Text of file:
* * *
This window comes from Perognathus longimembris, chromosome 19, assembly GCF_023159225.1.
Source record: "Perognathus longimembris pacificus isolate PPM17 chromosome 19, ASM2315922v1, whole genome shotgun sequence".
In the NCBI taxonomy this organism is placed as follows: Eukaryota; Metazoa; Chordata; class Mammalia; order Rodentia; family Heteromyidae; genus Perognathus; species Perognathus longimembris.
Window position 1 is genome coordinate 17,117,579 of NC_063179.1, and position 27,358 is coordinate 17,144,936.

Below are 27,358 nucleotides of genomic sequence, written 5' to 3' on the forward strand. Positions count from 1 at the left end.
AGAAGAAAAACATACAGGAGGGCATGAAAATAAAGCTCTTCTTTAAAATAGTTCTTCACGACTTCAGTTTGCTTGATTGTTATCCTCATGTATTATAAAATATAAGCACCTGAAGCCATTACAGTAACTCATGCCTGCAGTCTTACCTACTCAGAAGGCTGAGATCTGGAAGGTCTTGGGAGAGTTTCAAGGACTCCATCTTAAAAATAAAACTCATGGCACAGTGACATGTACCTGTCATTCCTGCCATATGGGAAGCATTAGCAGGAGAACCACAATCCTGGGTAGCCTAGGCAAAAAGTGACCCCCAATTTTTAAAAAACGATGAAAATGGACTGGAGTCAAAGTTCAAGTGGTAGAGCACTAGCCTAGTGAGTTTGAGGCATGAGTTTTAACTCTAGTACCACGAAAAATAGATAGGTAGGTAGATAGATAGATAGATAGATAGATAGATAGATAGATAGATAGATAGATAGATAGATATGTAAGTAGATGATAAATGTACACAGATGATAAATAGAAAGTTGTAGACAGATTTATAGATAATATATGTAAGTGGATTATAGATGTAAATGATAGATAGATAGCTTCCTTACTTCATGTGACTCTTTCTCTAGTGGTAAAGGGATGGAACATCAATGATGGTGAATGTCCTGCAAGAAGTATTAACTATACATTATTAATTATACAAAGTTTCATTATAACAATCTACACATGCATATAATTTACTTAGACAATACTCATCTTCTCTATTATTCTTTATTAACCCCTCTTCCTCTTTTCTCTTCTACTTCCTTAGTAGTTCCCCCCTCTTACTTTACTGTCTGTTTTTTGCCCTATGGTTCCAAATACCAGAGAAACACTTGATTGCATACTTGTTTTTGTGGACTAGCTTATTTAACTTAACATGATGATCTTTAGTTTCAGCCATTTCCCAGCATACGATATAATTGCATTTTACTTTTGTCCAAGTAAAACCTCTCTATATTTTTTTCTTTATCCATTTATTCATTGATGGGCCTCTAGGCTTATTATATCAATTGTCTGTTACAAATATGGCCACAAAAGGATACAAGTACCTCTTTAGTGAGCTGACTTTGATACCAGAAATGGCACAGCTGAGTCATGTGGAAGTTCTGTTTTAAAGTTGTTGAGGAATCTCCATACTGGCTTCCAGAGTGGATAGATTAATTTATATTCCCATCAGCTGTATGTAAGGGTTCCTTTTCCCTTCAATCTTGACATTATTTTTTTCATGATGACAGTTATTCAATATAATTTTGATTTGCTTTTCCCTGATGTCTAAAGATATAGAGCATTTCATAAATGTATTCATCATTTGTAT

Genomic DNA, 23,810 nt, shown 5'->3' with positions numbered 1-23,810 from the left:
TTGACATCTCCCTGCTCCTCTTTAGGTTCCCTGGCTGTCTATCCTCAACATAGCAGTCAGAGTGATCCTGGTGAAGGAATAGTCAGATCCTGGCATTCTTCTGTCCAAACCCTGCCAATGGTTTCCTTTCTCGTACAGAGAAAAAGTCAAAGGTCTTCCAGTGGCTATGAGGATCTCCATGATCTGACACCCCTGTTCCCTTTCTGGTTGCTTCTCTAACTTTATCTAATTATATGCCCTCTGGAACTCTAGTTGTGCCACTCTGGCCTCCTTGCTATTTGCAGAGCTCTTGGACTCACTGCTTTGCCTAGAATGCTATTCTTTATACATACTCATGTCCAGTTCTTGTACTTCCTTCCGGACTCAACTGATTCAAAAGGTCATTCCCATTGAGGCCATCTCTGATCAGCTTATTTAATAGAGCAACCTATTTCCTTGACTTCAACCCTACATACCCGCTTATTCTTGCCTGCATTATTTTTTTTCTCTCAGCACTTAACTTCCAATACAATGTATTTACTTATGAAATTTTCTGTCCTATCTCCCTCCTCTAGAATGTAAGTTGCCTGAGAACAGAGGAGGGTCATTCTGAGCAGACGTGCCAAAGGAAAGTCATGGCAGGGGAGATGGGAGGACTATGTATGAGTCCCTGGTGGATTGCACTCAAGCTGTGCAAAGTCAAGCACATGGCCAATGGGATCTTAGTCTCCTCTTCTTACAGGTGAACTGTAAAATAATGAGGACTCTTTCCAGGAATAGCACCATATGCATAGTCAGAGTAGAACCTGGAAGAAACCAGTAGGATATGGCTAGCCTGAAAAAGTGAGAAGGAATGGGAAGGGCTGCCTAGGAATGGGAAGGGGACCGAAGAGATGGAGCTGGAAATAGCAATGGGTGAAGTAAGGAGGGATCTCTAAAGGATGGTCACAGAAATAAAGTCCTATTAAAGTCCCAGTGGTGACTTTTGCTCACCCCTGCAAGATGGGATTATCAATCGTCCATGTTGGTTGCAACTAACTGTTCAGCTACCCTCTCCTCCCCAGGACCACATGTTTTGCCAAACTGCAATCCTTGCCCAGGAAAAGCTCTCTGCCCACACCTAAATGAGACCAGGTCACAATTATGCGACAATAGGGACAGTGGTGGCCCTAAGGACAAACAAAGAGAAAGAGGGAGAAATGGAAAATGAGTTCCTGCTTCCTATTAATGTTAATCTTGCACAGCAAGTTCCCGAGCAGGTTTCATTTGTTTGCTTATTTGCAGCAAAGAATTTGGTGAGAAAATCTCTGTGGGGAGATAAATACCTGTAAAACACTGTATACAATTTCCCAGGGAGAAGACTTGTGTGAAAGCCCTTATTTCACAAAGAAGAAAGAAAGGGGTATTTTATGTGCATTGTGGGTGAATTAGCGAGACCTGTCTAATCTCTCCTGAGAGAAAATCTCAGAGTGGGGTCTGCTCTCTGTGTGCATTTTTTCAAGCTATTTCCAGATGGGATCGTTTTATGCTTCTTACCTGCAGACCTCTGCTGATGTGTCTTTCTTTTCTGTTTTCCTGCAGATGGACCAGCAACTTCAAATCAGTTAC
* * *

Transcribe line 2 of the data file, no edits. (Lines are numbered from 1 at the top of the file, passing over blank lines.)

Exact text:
Source record: "Perognathus longimembris pacificus isolate PPM17 chromosome 19, ASM2315922v1, whole genome shotgun sequence".